The wraparound coverage must include meaningful benefits beyond cost-sharing. For example, the coverage could offer an expanded provider network or benefits not covered under the primary plan, prescription drugs not on the formulary of the primary plan, ten physician visits per year, services considered to be out-of-network under the primary plan, access to onsite clinics or specific health facilities at no cost, or benefits targeted to a specific population (such as coverage for certain orthopedic injuries). The wraparound coverage cannot be limited to reimbursement for cost-sharing incurred under the individual insurance policy.
2. Limited cost.
The value of the coverage (determined on an annual, aggregate, actuarial basis in advance of the plan year) cannot exceed the greater of (a) the inflation-adjusted limits for employee contributions to a health flexible spending account ($2,550 for 2015), or (b) 15% of the cost of the primary coverage (determined in a manner similar to COBRA). This limit applies regardless of whether the coverage is offered at a single or family level.
The coverage cannot discriminate in favor of highly compensated employees or against employees based on health status.
Wraparound coverage must comply with the following eligibility standards:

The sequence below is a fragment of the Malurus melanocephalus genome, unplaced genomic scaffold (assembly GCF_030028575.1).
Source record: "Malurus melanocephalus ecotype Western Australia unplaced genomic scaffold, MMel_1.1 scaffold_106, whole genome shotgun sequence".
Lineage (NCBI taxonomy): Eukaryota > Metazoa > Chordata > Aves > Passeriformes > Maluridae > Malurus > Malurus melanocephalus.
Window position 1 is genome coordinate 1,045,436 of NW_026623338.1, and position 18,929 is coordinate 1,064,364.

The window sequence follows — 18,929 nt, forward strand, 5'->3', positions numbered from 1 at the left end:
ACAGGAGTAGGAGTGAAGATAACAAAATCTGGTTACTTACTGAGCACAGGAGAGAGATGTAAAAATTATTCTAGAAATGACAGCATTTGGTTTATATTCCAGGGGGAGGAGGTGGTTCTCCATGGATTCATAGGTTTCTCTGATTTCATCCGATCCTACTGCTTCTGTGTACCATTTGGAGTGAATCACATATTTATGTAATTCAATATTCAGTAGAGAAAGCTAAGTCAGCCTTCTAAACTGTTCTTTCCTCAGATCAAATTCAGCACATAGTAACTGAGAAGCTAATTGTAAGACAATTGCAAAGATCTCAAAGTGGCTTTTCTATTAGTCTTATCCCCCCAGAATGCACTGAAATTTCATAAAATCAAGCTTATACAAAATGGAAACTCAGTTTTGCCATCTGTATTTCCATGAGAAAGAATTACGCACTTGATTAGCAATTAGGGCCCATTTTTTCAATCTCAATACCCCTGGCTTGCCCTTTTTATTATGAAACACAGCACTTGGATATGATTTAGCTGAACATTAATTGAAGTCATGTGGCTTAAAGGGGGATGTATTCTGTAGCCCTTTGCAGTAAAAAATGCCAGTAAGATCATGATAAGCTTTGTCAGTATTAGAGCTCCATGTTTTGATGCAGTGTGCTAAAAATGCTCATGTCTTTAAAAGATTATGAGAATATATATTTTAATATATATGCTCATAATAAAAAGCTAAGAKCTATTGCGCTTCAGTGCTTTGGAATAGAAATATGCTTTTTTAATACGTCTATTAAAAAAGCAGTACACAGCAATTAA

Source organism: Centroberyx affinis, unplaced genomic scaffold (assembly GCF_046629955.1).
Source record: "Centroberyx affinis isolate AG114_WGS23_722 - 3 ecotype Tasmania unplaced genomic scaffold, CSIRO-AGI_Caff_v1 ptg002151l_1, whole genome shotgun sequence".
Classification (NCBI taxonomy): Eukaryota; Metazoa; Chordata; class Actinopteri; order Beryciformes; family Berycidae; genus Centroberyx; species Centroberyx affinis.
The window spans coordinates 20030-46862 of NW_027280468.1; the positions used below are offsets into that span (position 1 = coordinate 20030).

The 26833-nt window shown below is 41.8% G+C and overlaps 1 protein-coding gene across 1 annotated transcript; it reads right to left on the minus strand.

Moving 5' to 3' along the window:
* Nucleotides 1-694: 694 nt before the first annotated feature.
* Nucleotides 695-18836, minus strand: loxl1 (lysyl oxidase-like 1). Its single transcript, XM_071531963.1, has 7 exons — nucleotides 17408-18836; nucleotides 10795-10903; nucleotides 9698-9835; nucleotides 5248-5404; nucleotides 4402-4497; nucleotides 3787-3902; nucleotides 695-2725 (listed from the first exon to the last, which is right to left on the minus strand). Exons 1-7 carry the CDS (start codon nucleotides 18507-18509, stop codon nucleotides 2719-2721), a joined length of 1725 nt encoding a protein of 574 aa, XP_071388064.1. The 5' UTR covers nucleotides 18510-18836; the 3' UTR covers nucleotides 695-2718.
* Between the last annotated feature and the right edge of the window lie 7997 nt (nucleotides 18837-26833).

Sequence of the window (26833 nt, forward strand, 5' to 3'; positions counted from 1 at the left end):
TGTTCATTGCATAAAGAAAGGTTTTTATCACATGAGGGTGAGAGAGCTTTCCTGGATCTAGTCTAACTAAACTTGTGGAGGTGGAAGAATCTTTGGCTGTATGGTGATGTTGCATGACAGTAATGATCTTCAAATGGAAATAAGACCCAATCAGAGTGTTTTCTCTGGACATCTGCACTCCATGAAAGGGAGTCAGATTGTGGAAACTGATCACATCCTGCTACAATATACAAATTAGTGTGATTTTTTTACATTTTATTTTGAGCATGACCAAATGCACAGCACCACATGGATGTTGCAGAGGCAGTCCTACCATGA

Employers offering either type of wraparound coverage must report certain elements relating to the coverage to HHS. HHS will use the information to determine whether the availability of the wraparound coverage option encourages abusive practices.
Limited wraparound coverage will be available for a limited time under a Pilot Program. To take advantage of the excepted benefit program, limited wraparound coverage must be first offered no earlier than January 1, 2016, and no later than December 31, 2018. The pilot program will end on the later of, three years after the coverage is first offered, or the date on which the last collective bargaining agreement relating to the coverage terminates.
For more information, in the Tax Management Portfolios, see Cowart, 389 T.M., Medical Plans — COBRA, HIPAA, HRAs, HSAs and Disability, and in Tax Practice Series, see ¶5920, Health & Disability Plans.